Invasive Species

In 2010, a project to control Invasive Non-Native Species (INNS) within the Nith catchment was launched. The project has focused on the control of invasive species of plants such as Japanese knotweed, Giant hogweed and Himalayan balsam, all of which were introduced into the Nith catchment as ornamental garden plants. Unfortunately, due to their invasive nature these plants have spread into the wild, often resulting in many of our native species being unable to grow, thus reducing the biodiversity of our river banks.

In the Nith area, as elsewhere, the most effective method to control Japanese knotweed and Giant hogweed is by injecting Roundup (Glyphosate) into their stems, with encouraging results.

JAPANESE KNOTWEED



The treatment of Japanese knotweed started upstream of New Cumnock and systematically moved south, down the catchment, to Dumfries. This work will continue down through Dumfries and along the coast of the estuary. Treatment has also begun on the River Cairn.

Identification:

  • Green cane-like stems with red specks that can reach up to 2 - 3m tall.
  • Heart shaped green leaves up to 120mm long.
  • Creamy white flowers from August to October
  • Roots consist of rhizomes that can reach up to 3m deep!

Control Options:

Applying with a commercial glyphosate-based chemical such as Roundup ProBiactive is highly effective
  • Spraying - This should take place 4 times per year for a total of 4 years. The initial spraying should commence in May when the plant is 3 foot tall, and the final spraying should be in September just before the plant dies back for the winter. The two other sprayings should be within these dates during the summer.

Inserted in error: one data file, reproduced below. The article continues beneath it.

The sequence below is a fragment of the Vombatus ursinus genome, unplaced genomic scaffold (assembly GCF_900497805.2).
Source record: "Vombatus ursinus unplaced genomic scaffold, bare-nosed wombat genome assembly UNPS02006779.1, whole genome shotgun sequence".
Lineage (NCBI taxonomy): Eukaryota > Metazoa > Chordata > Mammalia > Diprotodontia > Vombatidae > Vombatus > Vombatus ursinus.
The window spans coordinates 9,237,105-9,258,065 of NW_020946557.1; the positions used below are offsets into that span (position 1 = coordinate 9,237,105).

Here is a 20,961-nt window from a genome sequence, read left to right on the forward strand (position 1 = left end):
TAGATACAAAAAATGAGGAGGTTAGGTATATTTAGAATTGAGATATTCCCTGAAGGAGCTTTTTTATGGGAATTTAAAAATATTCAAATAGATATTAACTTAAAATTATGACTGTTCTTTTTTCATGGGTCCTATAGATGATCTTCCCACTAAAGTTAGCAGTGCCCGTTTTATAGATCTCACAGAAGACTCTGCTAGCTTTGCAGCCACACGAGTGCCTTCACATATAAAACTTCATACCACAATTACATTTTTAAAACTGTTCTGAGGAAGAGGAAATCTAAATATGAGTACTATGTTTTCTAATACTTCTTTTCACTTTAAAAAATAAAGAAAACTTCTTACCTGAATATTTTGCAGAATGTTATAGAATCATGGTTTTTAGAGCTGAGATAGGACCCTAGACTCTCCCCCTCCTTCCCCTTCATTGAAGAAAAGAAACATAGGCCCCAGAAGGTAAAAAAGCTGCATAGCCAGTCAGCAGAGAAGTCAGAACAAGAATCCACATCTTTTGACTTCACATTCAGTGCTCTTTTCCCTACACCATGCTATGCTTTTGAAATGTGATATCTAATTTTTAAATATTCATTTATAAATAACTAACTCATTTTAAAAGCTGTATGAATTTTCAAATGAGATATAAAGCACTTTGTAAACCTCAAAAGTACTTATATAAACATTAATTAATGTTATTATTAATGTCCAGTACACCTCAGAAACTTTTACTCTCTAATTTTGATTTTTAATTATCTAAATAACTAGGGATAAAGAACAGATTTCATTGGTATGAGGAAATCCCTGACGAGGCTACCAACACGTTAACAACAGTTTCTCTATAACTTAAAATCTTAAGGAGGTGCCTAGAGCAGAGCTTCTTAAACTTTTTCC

• Stem Injection - This should be carried out once a year for a total of two years. This should take place in August time when the plant is at its strongest to support the treatment. A follow up visit should take place to treat any stems missed.

Do's and Don'ts!:

  • Never throw away or fly tip plant material or soil - under the Wildlife and Countryside Act 1981, it is an offence to plant or otherwise encourage the growth of Japanese Knotweed.
  • Never strim, flail, mow or chip Japanese Knotweed - pieces of stem as small as a fingernail can grow into new stems.
  • Scottish Environmental Protection Agency (SEPA) should be contacted before any chemical control takes place near water.
  • Removal of plant material off site must be carried out by a licensed carrier

HIMALAYAN BALSAM



Although Himalayan balsam is an annual plant it is considered to be one of the hardest invasive species to control, due to its explosive method of distributing its seeds for metres around. The Nith Catchment Fishery Trust, following research elsewhere, will be experimenting to see if by using dilute concentrations of Roundup to destroy the Himalyan balsam, native flora will be able to thrive.

Identifications

  • Stems are sappy and hollow in pinky-red colour. They can grow to 3m, being the tallest annual plant in Britain.
  • Spear-shaped leaves with serrated edges. Dark green with a dark red midrib up to 150mm long.
  • Flowers are slipper-shaped on long stalks. They are purplish-pink and flower from June to August.
  • Seeds are white, brown and black. They are produced from July to October with 4 - 16 per pod that explode, throwing seeds up to 20 foot

Control Options

Spraying with a commercial glyphosate-based chemical such as Roundup ProBiactive is effective. This should be done when the leaves are fully out, but before flowering - typically in June

Cutting stems with a strimmer or pulling up hand before it flowers and sets seeds is successful.  This grazing technique is highly effective.